What You Pay For

Written by Claire Askew

Review written by Gwen Moffat

Gwen Moffat lives in Cumbria. Her novels are set in remote communities ranging from the Hebrides to the American West. The crimes fit their environment, swelling that dreadful record of sin in the smiling countryside cited by Sherlock Holmes. The style echoes this: rustic charm masking horror.

What You Pay For
Hodder and Stoughton
RRP: £16.99
Released: August 22 2019

Suspense is racked high from the first sentence with DI Birch and DC Amy Kato sitting in a car on a breakwater in the middle of the night waiting for the command that will signal the start of a major sting operation. A flotilla of fishing boats is coming in to port with a cargo of drugs.

Despite hiccups everything wobbles to a successful conclusion with all the villains, from delivery drivers to Solomon, the godfather, behind bars - and all down to one informant whose life now is worth no more than the cost of a local phone call. The basic problem being that none of the criminals is talking; everyone, particularly Solomon and his expensive lawyers, knowing that he can be held only 72 hours unless charged. The informant’s testimony is essential and he has gone to ground, his identity apparently unknown.

The reader knows that soon enough however, although his unmasking seems something of a coincidence, the link between him and DI Birch even outrageous as a literary ploy. Birch joined the police fourteen years ago in the hope that she might find her young brother who had disappeared without trace. That is until he turns up in her kitchen in the small hours of the night: Charlie, long lost but alive, now a hardened criminal, a valuable but vulnerable informant who has spent much of his adult life managing a brothel housing trafficked woman.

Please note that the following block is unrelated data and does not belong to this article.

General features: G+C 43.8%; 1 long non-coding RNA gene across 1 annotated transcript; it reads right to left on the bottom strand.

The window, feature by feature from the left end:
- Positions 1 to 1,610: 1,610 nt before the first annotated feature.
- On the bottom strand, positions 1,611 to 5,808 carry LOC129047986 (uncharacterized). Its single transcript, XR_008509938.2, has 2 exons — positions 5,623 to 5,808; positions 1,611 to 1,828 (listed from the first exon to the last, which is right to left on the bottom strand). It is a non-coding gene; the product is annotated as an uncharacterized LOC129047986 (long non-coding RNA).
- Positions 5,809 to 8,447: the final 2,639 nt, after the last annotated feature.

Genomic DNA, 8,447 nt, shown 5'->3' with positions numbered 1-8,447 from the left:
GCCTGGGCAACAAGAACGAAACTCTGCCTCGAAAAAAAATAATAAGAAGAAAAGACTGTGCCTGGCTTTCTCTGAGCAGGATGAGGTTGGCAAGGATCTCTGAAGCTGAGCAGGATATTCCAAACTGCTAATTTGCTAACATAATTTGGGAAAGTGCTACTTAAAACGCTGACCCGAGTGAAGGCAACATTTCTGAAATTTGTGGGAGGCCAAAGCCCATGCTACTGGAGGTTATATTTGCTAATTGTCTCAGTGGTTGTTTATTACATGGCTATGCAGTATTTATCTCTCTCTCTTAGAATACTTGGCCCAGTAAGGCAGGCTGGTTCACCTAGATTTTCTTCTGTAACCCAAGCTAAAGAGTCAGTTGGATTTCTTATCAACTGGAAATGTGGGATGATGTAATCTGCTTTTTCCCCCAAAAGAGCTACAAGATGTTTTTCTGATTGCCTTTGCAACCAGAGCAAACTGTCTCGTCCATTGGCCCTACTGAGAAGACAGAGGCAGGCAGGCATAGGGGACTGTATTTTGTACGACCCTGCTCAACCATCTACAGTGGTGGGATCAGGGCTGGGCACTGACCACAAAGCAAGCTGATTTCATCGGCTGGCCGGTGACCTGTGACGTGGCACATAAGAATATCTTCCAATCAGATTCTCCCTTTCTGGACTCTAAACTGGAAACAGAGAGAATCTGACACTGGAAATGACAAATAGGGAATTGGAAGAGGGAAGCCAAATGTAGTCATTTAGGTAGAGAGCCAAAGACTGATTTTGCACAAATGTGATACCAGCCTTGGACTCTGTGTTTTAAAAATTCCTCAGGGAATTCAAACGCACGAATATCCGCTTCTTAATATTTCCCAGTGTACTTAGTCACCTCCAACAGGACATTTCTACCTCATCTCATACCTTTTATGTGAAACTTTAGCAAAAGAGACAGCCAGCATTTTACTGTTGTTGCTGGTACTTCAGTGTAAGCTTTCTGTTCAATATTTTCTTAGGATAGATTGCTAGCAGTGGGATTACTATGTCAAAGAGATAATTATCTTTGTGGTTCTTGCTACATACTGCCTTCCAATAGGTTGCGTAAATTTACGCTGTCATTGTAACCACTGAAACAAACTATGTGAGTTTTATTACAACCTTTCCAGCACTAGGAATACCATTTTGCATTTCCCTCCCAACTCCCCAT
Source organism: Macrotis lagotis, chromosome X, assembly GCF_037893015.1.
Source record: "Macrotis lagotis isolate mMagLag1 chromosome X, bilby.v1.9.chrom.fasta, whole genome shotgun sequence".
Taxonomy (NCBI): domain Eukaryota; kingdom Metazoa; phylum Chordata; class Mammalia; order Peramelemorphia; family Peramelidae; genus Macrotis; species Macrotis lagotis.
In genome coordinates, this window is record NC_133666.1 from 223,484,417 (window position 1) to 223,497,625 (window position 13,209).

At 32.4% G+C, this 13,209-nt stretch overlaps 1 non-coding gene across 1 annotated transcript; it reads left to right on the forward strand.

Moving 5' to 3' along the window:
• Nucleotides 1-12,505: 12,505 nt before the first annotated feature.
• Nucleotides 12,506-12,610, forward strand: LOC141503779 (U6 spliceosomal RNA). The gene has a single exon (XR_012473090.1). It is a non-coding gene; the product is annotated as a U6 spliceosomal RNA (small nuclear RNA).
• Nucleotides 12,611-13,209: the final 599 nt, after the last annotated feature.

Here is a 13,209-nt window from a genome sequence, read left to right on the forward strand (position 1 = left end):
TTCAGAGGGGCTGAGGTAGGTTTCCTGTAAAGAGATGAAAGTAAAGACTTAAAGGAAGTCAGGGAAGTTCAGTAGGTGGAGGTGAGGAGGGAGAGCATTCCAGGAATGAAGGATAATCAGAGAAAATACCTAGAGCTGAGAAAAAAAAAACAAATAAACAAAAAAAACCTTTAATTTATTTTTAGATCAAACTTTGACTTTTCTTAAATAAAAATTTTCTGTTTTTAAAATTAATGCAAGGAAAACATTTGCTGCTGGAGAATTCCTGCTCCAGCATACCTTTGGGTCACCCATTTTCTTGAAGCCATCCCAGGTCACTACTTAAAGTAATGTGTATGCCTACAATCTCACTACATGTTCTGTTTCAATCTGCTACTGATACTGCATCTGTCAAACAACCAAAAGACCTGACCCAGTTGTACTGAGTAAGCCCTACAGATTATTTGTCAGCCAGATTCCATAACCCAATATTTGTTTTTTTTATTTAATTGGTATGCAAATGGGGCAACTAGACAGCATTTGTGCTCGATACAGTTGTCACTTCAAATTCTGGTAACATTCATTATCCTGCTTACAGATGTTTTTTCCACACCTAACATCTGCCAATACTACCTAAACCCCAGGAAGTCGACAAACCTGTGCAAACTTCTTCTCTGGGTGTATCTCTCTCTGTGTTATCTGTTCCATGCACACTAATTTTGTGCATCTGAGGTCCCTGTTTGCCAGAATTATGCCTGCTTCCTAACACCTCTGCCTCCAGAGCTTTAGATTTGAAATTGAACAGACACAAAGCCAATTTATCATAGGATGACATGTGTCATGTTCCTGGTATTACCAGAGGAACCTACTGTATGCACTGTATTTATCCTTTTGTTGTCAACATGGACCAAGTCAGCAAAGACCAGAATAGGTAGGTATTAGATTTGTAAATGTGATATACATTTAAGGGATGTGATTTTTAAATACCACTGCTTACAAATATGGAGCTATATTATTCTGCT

The rest of this long book consists of alternate chapters in which Birch and her brother squabble interminably against the counterpoint of his appalling but ultimately boring back story. Relief comes with brief forays to Birch’s station and her encounters with a visiting cop: a rough diamond from Glasgow who comes over clever in the face of Birch’s undoubted naïveté and even stupidity (how, one asks, did she ever make detective inspector?).

Suspense is achieved by the urgency to persuade Charlie to go to the police and agree to testify, so securing the conviction of a notorious villain and his gang. But Charlie is demanding a deal, if not immunity, the stumbling block being that he is a killer himself. Ironically, until he has police protection, he is at the mercy of any hitman who can find him. Birch has too much on her plate: to safeguard her brother yet destroy Solomon and his minions while securing her own career; the reader tires of her problems and, resigned, anticipates a violent climax which is surely the only kind of resolution possible.

The author has tried hard to portray the soft and dirty underbelly of today’s Edinburgh: the gutter language, the gangster lifestyle juxtaposed with police-procedural and Birch’s shambolic domesticity. Despite all this and that anticipated climax the general effect is claustrophobic and scurrilous, and reads as if a new woman were trying to write like a man.

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